Despite considerable policy differences on the old continent, one issue almost entirely unites Europeans: gun control. This is currently reflected through legislators, who, despite the apparent ineffectiveness of current gun regulation, continue to infringe on the right to bear arms.
The EU Commission in Brussels agreed on stricter gun laws last December, with EU interior ministers deciding on new measures despite several members, including the Czechs, voting against it. The new directive institutes a complete ban on semi-automatic firearms, tightens regulations on online purchases, and allows for an exchange of information about gun owners across the continent.
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Growing distrust between Europe and the US government has led European governments to renew their commitment to building an autonomous and common defense policy. The idea of building a European military is as old as the idea of European integration itself. But in 1954, France refused to vote in favor of the European Defense Community project it initiated.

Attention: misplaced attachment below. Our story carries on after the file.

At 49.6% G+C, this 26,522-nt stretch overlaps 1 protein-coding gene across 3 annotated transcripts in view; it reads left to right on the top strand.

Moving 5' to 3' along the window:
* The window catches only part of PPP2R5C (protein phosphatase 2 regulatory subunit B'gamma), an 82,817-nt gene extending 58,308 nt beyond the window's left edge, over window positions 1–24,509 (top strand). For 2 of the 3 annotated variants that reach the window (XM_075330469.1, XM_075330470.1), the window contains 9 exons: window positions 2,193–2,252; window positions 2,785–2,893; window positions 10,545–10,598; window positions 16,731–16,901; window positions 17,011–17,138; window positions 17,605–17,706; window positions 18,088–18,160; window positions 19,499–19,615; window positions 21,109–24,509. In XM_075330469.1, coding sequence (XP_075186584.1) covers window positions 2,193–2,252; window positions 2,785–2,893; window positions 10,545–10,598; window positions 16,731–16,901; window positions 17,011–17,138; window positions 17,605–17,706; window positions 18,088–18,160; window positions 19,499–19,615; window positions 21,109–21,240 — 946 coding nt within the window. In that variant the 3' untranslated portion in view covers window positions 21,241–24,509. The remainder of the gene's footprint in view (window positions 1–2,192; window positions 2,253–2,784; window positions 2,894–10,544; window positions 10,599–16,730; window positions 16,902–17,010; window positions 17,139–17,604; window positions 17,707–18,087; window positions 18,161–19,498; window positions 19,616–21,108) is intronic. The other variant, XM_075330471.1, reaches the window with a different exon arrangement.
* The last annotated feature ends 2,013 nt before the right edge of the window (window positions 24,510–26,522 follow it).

This is why the idea of European defense had been abandoned until 1992. The Treaty of Maastricht has created a “Common Foreign and Security Policy” to help Europe to build its own military. But this project is no longer necessary to keep Europe secure.
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She looks as unruffled and collected as ever: Angela Merkel’s relentless success is much in the line of German politics, which eulogises experience and calmness in the face of major challenges.
In September, Germans will head to the polls to vote for a new parliament. While European countries such as the Netherlands or France have seen massive rises in far-right movements, Germany – while being one of the most permissive countries when it comes to immigration – has been largely untouched by any kind of political shift.
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